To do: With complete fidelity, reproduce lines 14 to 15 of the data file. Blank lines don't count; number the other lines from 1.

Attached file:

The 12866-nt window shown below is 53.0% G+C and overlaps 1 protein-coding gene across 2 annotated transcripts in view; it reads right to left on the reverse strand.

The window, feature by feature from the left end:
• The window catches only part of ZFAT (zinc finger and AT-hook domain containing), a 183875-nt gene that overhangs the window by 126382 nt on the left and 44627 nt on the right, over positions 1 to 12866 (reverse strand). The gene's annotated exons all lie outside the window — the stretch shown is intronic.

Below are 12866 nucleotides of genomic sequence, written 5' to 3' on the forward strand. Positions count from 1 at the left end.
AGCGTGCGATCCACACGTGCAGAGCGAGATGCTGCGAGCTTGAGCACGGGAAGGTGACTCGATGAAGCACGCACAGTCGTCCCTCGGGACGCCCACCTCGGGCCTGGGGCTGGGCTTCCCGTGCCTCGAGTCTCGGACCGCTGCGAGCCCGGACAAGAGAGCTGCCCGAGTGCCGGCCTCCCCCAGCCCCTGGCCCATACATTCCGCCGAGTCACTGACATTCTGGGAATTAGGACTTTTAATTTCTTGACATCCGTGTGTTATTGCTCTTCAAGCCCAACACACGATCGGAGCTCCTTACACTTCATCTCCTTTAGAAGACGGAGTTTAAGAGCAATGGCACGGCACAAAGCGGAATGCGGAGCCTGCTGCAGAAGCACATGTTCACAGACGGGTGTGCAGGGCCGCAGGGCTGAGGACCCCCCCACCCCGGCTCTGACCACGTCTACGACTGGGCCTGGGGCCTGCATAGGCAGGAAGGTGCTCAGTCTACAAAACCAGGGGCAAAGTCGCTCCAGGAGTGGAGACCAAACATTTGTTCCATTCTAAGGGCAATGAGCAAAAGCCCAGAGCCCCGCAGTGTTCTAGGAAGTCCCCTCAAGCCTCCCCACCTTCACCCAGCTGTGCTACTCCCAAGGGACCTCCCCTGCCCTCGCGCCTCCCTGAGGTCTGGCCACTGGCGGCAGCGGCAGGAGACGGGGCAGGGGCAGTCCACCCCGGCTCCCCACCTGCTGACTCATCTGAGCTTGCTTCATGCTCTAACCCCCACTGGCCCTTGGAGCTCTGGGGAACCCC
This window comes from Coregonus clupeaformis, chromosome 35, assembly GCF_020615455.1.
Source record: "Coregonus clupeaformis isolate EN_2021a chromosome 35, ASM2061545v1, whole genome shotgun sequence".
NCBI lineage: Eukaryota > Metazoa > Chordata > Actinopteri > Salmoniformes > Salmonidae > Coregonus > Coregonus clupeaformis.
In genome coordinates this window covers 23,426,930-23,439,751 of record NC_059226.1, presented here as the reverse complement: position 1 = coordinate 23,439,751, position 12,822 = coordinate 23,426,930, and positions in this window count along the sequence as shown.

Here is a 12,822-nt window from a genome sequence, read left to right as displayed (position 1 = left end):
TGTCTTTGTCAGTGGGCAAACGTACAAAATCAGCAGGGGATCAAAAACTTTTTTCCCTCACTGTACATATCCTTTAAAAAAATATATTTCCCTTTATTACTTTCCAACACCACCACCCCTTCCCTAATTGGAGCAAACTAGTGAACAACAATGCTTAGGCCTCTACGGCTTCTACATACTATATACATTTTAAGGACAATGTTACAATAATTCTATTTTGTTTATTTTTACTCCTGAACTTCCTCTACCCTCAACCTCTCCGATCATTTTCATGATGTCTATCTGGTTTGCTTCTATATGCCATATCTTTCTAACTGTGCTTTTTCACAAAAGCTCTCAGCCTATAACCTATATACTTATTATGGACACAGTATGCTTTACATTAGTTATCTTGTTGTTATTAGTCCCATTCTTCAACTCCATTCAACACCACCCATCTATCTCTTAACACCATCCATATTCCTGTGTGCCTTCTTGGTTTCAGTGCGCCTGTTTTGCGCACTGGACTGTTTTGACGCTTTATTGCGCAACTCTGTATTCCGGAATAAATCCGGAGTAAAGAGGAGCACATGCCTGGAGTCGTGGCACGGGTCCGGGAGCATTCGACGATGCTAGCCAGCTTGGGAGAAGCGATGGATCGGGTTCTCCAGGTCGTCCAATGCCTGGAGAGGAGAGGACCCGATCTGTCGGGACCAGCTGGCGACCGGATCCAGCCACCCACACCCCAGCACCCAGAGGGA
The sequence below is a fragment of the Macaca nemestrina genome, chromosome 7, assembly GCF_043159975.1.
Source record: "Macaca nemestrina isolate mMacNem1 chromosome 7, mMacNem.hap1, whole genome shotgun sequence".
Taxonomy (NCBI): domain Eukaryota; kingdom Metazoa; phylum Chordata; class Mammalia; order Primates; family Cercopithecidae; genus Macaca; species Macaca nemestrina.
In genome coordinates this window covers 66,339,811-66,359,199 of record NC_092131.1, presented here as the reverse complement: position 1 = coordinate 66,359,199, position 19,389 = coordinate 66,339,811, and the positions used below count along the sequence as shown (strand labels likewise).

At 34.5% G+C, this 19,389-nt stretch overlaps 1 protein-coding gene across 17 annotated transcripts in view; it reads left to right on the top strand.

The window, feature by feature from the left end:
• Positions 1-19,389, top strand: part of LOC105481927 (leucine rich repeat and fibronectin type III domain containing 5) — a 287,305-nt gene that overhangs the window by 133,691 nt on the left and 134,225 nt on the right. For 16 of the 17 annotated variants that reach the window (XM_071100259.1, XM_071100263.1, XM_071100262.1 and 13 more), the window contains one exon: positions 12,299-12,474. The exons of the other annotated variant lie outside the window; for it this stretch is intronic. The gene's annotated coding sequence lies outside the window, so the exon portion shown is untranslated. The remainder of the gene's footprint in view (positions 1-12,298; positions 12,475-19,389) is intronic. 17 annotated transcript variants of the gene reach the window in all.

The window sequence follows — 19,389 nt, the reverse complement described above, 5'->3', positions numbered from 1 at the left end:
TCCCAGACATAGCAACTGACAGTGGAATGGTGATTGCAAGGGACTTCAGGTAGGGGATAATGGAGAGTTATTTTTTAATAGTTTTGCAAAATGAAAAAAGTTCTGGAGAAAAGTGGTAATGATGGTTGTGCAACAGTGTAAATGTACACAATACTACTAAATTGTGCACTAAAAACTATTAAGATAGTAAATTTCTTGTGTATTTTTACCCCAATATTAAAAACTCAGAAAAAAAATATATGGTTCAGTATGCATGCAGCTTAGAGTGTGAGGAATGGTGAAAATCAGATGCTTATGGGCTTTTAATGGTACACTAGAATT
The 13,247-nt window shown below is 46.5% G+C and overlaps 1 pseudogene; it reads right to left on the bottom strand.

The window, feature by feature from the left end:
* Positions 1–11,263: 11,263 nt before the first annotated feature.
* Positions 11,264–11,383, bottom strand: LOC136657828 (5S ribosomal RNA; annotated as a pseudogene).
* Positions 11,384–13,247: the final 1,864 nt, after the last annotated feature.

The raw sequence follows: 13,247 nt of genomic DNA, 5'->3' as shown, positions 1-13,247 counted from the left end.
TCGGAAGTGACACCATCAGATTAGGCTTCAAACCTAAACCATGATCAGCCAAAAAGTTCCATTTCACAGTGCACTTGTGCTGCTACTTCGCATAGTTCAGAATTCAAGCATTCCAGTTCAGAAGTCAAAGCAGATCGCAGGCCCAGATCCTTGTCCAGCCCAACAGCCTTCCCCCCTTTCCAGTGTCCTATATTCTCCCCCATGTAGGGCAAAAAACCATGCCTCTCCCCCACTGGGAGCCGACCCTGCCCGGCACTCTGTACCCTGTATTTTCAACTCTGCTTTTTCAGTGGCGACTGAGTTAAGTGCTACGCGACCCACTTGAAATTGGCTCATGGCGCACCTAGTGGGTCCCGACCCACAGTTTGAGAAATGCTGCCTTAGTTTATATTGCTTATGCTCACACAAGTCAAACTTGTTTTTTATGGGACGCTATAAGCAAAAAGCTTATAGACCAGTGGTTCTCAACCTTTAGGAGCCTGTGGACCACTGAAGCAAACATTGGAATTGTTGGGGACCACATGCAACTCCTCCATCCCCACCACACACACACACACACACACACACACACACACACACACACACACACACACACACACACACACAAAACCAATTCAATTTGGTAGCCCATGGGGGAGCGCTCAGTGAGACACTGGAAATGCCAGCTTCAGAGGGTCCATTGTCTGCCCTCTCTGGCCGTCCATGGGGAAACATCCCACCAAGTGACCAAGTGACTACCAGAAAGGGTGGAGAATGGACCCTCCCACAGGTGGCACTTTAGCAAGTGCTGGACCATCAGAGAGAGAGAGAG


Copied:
Taxonomy (NCBI): domain Eukaryota; kingdom Metazoa; phylum Chordata; class Mammalia; order Primates; family Cercopithecidae; genus Macaca; species Macaca nemestrina.
In genome coordinates this window covers 66,339,811-66,359,199 of record NC_092131.1, presented here as the reverse complement: position 1 = coordinate 66,359,199, position 19,389 = coordinate 66,339,811, and the positions used below count along the sequence as shown (strand labels likewise).